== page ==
Misbegotten Views on Gotten

A few of you were dismayed by our using gotten in our article The Lowdown on Different Than. We wrote: “In recent years we have debunked some of these baseless ‘rules,’ and gotten a lot of heat from frustrated readers.”

An exasperated gentleman from Australia was “shocked” by the appearance of “gotten,” which he denounced ex cathedra as a “non-word.” His email was generous with vitriol but stingy with evidence. That’s because no language scholar in any English-speaking country would question the legitimacy of gotten.

Gotten has been in continuous use for about seven hundred years, though it all but disappeared from England in the eighteenth century. “In Great Britain got is the only form of the participle used and the older form gotten is considered archaic,” says Bergen and Cornelia Evans’s Dictionary of Contemporary American Usage. “In the United States gotten is still the preferred form of the participle when it is used with have to express a completed action.”

The BBC’s website recently ranked gotten fifteenth on a list of the fifty most annoying “Americanisms.” The Grammarist website explains: “Many English speakers from outside North America resist the encroachment of so-called Americanisms (many of which, like gotten, are not actually American in origin) on their versions of English, and, for mysterious reasons, some feel especially strongly about gotten.”

In The Careful Writer, the American writer-editor Theodore M. Bernstein admits to some reservations about the use of gotten: “Have gotten might occasionally be useful in written language … In most instances, however, a more precise verb would be used: ‘He has gotten [received] his just deserts’; ‘He has gotten [obtained] what he was after’ …”

Roy H. Copperud’s Dictionary of Usage and Style has no such misgivings: “An uneasy idea persists that gotten is improper … Efforts to avoid got by substituting obtained or any other word the writer must strain after are misspent.”

The American linguists Patricia T. O’Conner and Stewart Kellerman offer a further vindication of gotten: “A Brit will tell you that ‘gotten’ is wrong. Not so! The truth is that at one time, English routinely had two past participles for the verb ‘get.’ … While American English retained both forms, British English dropped ‘gotten’ entirely. The result is that we have a nuance of meaning the poor Britons don’t.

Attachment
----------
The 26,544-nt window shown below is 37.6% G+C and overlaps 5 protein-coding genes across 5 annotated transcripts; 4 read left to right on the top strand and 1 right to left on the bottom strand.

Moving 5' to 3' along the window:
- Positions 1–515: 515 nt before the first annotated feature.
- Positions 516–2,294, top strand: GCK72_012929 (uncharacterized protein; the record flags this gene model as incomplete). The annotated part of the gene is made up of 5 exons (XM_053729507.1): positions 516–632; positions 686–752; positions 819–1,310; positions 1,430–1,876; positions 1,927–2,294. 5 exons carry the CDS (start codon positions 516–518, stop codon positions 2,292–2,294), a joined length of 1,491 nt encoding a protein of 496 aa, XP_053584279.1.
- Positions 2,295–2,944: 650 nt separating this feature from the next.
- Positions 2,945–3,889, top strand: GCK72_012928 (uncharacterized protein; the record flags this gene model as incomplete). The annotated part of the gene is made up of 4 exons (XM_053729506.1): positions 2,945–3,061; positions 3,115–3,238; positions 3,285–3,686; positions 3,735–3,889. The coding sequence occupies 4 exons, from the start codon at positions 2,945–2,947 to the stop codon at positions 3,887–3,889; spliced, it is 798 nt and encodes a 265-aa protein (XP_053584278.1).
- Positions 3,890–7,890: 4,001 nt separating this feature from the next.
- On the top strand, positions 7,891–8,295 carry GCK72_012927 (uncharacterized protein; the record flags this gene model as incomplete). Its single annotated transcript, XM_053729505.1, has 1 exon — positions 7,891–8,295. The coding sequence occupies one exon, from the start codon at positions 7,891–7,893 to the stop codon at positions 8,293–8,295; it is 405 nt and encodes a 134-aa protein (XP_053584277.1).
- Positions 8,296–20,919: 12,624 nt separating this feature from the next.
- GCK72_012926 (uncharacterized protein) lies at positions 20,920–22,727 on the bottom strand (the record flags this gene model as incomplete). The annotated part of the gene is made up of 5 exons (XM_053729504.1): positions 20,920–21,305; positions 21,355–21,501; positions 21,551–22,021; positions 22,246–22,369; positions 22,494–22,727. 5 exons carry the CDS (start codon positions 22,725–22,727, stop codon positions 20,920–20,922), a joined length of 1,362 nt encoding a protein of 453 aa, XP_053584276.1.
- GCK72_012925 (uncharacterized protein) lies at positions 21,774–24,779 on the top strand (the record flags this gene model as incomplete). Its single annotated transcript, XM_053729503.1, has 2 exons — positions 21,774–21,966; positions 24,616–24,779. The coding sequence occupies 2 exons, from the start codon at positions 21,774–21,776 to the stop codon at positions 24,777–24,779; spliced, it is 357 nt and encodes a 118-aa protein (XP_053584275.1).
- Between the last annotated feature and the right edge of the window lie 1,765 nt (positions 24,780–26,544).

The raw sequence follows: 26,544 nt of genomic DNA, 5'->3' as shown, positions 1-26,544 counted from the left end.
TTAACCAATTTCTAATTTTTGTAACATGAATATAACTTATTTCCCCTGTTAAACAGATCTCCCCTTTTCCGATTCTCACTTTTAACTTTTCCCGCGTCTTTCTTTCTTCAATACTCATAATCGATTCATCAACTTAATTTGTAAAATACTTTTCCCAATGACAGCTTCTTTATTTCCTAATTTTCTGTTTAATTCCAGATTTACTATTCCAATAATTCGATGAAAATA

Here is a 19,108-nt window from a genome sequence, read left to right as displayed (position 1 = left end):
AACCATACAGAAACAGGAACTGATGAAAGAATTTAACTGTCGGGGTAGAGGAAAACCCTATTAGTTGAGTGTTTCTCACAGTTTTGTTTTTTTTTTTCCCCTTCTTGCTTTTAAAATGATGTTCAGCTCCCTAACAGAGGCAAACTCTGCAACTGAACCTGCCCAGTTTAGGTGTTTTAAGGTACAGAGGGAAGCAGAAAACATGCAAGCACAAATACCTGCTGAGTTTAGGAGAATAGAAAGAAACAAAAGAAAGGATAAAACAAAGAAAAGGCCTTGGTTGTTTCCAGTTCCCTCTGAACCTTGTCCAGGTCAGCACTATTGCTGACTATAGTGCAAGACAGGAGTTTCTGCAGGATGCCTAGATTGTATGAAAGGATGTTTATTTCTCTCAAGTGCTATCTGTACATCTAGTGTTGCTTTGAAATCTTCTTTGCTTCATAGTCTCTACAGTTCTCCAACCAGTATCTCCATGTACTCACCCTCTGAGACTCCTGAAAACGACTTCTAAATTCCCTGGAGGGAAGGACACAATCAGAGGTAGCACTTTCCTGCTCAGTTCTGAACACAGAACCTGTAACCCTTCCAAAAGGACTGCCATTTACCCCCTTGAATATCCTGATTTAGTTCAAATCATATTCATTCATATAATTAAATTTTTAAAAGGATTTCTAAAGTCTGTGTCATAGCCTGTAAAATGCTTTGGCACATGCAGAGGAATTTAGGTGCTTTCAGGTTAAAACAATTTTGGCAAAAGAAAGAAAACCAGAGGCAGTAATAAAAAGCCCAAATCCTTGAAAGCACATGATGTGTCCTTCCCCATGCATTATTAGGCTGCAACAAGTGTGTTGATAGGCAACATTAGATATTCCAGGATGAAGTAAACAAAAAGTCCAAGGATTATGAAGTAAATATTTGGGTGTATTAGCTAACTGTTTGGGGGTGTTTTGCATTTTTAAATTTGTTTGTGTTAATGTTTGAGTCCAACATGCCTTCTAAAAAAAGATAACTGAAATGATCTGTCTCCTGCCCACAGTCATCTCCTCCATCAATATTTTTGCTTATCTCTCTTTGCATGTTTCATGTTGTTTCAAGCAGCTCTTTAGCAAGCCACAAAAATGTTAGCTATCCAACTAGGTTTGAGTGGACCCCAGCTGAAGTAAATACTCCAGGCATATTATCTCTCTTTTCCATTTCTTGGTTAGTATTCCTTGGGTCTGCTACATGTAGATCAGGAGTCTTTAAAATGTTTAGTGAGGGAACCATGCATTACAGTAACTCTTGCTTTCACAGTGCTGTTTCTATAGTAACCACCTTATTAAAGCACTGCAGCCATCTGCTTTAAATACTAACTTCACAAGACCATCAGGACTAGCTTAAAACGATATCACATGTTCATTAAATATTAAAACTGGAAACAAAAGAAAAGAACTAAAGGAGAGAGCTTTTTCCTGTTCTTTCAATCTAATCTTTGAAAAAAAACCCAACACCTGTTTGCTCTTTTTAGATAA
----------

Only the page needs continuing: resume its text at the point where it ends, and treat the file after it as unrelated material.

“When we say, ‘Jack and Sue have got a dog,’ we mean they own a dog. When we say, ‘Jack and Sue have gotten a dog,’ we mean they have acquired one. There’s a distinct difference between the two statements.”

This article is a classic from our late writer-editor Tom Stern, first published on July 1, 2015.

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15 Comments on Misbegotten Views on Gotten

15 responses to “Misbegotten Views on Gotten

  1. Maxwell H. says:

    Isn’t it acceptable to replace have/has gotten with simply got? In each example in your article, got sounds right enough to me, aside from the first example where have is separated from gotten.

    • Yes, it can be acceptable to use got rather than have or has gotten on a case-by-case basis, as long as you don’t lose the nuance of meaning we refer to in the final paragraph of the article.

  2. Warren M. says:

    I have been rescued.
    I don’t know how many times I’ve had to put on the brakes, hit reverse, hit the pause button and ponder a replacement for “gotten.”
    Thank you.

  3. karen stevens says:

    The best that can be said about “gotten” is that it is an intensifier of the word “got”.
    I am English born and live in New Zealand and “gotten” is not in our spoken or written vocabulary.
    However, it’s a good way of identifying the speaker as American!
    One item that I would like to raise is the way American writers are dropping the word “of” as a preposition in their sentences e.g. “a couple oranges”, “I’ll see you in a couple days”. Is this just an isolated matter or is it the norm in American literature?

  4. Ian Jones says:

    That article was so interesting, in part because I (like many Brits) thought “gotten” to be an unpleasant Americanism. The example of Jack and Sue’s dog is enlightening. Thank you.

  5. Andy says:

    I tend to avoid both “got” and “gotten” as inelegant, and prefer “received” or “acquired.”

    • We appreciate why you might sometimes avoid the forms of “get” as perhaps too casual or lacking the precision and eloquence of other choices. At the same time, our language has contexts in which “get” can
      prove to be more fitting. For example, to us, it seems less natural to say, “I received a job” or “I acquired a raise.”

  6. jesse h says:

    Just a question. In your sentence about the use of “gotten” you use “have debunked.” You do not use the word “have” before “gotten.” Is there a difference? Not an English scholar. Thanks.

    We wrote: “In recent years we have debunked some of these baseless ‘rules,’ and gotten a lot of heat from frustrated readers.”

  7. Brian F Thompson says:

    When I was at grammar school in England up to 1963, I recall my English master saying that the the word “got” was his most detested word. He probably would have considered “gotten” as similar or worse. Now that I’m in the USA, I was volunteering to help people who have English as a second language. As my small attempt to improve their speech I suggested avoiding the word “got” as there are better options in nearly every case. Having said that, I do occasionally say it myself (and generally hate it when I notice). It has little to recommend it except brevity.

  8. Barbara Shelton says:

    My question is not about got or gotten. Rather, you mention participles. Can you help me understand what is the difference between past or present participles and past tense?

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